Search for mother who dumped foetus in aircraft stalled
The search for a mother who abandoned a dead foetus in an aircraft lavatory has been stalled for five months by a bureaucratic delay in the Philippines.
The male foetus, which was at five to six months gestation, was found in the bin of the rear laatory on the Etihad Airways aircraft after it landed in Manila at 9.55pm on January 3.
But the investigation has barely progressed. Police in the Philippines are awaiting word from the Overseas Workers Welfare Administration (OWWA) that oversees migrant workers, according to the Pasay City police chief, Sen Supt Napoleon Cuaton.
On January 12, he said there were 165 women among the 246 passengers on Etihad flight EY428 from Abu Dhabi, and police were working with the OWWA on a "process of elimination".
They sent the list of the Filipina passengers to the OWWA to verify where they had been deployed to work.
"Once we receive a reply from them, we will start making the proper representations with the Department of Foreign Affairs to request the social welfare attachés at the respective embassies to conduct a social investigation in the workplace," he said.
And so the case remains pending. "We can't afford to keep the case hanging," said Sen Supt Cuaton. "We must complete all the necessary investigations. If the woman had a miscarriage, she has to justify her actions. We will establish whether she will be held liable or not."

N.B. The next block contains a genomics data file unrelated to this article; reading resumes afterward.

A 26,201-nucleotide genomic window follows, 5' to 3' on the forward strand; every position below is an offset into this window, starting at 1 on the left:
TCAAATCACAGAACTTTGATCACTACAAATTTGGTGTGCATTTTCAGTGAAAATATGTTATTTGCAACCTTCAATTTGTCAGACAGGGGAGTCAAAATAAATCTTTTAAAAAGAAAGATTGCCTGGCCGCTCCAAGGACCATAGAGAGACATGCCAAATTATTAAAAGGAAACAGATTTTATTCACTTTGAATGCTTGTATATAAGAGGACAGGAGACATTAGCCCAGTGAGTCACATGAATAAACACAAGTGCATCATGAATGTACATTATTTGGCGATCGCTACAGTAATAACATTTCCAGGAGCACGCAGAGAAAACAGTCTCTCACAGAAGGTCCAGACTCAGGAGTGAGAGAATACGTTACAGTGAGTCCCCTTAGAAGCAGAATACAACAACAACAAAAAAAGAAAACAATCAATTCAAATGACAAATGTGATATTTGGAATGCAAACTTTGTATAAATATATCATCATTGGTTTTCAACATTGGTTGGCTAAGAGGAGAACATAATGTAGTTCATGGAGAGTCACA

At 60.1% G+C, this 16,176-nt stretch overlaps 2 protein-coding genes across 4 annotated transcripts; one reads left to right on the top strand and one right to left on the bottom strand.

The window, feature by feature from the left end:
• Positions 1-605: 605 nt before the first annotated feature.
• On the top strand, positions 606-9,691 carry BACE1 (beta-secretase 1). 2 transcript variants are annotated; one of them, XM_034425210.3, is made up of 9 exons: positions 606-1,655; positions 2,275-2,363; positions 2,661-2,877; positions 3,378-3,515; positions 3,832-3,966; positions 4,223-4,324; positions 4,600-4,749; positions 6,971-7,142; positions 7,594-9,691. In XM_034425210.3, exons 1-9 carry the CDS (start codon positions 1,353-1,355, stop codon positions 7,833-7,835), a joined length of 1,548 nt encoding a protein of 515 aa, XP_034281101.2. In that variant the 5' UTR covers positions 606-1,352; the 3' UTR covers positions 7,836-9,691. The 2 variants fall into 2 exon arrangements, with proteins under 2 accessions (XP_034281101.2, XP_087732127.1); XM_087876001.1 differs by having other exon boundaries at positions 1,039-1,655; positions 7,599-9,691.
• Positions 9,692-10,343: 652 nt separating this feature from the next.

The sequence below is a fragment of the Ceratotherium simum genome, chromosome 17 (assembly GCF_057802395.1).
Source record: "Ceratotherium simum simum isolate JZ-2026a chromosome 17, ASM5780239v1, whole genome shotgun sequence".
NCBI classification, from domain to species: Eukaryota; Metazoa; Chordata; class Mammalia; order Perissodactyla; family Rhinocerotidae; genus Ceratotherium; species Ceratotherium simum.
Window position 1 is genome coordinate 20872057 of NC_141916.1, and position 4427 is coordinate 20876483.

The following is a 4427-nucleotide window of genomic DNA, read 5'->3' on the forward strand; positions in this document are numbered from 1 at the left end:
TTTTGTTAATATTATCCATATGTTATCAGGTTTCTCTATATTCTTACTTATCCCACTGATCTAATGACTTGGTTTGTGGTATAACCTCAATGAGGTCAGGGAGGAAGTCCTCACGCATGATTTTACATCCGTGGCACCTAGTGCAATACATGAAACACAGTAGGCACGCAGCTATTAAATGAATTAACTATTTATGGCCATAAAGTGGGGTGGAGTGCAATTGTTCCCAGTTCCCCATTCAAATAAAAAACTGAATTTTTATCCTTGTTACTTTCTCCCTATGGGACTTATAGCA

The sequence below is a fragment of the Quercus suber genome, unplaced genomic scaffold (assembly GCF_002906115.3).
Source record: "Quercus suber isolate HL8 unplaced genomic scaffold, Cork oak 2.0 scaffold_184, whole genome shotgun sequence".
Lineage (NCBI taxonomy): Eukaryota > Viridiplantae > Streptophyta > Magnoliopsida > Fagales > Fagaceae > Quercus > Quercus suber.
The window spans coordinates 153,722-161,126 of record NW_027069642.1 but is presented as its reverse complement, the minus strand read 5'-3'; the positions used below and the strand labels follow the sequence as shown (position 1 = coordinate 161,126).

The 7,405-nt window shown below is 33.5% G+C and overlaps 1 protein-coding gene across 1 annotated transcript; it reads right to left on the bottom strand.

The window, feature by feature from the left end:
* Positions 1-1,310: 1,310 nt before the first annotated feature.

The foetus was found by a cleaner at Ninoy Aquino International Airport in Manila. There were no traces of blood on any of the plane's seats that would help police in their search - as they did in the case of a Filipina who gave birth on a Gulf Air flight to Manila last September.
In that case, the woman dumped the live baby into a rubbish bag that was unloaded from the aircraft. Police later identified her through her seat assignment as traces of blood were found on her seat.
Sen Supt Cuaton recalled another incident involving a Filipina migrant worker who gave birth in a toilet at Ninoy Aquino airport last November.
The woman, who hid her pregnancy from her family and authorities, said she was stressed after learning that she was already late for her flight to Taiwan. She was cleared of any liabilities afterit was established she had no intention of abandoning her baby girl.
Corazon Soliman, the social welfare secretary, was quoted in news reports last January as saying she was worried about the increasing number of Filipina workers abandoning their babies on aircraft. As a result, she decided to deploy two more social welfare attachés to the Middle East. The Philippine overseas labour offices in Abu Dhabi and Dubai do not have social welfare attachés, according to Filipino labour officials.
There have not been any more incidents involving abandoned babies on a plane or at the Manila airport in recent months, according to Sen Supt Cuaton. "We can only speculate on the factors that drive these women to abandon their babies," he said. "If she's married, she would not want her husband in the Philippines to know about the pregnancy."
The abandonment of babies is an increasing problem in the Northern Emirates, with at least one child being found every few months.
A baby boy was found abandoned in the Azra area of Sharjah on June 3, two days after a baby girl was left nearby. Both babies are being cared for at the Al Qassimi Hospital.